The Rooted Cosmopolitan
Benedict Anderson (Photo:CULCOM)
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The capital’s literary cognoscenti turned up in large numbers at the India Habitat Centre last month to attend a lecture by the noted intellectual Benedict Anderson, best known for his book ‘Imagined Communities’. Introduced by none other than the famed historian and academic Prof Sanjay Subrahmanyam of UCLA (
Anderson, who is Professor Emeritus of International Studies at Cornell University, and considered a major authority on Indonesian history, highlighted a model of the cosmopolitan that had little to do with the popular image of an actively traveling businessman, and more to do with a stationary, intellectual form of global thought. “The cosmopolitan,” he states, “is an intellectual, not a businessman; he does not need to move around much,” – advocating the idea of staying put while thinking internationally.
Anderson went on to add that this cosmopolitanism derives from a multi-lingual status as opposed to the globe trotter figure who still insists on reading translations of other nation’s literary works without making the effort of reading them in their own languages; and thereby remaining shuttered to the outside world.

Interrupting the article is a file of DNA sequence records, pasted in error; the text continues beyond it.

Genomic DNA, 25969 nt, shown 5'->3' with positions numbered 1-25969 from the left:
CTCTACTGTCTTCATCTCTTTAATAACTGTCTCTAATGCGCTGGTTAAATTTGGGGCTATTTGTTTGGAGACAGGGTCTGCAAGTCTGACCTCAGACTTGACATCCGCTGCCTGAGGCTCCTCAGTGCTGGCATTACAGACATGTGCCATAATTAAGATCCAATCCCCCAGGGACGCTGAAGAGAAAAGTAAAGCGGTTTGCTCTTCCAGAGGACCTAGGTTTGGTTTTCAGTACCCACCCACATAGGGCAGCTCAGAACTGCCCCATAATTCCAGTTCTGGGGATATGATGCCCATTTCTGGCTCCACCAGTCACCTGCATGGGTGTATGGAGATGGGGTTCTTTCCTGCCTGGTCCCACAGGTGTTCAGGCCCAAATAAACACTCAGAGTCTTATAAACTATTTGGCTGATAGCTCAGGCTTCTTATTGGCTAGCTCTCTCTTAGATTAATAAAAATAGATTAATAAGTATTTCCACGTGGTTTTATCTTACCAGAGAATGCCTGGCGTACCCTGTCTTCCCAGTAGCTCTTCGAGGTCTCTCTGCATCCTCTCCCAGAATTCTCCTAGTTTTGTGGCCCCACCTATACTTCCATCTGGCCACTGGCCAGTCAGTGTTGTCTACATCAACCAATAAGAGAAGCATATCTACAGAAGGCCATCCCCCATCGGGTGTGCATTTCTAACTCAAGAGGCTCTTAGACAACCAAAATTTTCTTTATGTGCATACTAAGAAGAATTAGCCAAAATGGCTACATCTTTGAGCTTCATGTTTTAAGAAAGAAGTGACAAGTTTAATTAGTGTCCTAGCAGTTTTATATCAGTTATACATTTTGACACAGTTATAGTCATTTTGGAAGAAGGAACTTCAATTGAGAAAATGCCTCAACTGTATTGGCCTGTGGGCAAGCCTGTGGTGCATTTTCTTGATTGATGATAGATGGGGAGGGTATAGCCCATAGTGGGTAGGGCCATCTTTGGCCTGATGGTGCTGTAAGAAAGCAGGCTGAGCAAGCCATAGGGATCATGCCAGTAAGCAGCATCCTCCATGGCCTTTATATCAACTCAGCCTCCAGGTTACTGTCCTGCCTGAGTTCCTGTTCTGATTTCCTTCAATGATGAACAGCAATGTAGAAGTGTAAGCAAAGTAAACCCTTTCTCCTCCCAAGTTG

Multi-lingual societies, he proposed, serve as a mirror to other nations. This is explained in how the rooted cosmopolitan sees everything as “coming to him” while he in turn functions as a mirror to other nations; showing them “who and what they are.”
This structural model of a mirror fulfills a two-pronged purpose: of being both identity-maker and identity-giver, acting as a reflection to all other ideological communities.
Throughout his lecture,
Nationalism and cosmopolitanism are therefore, the way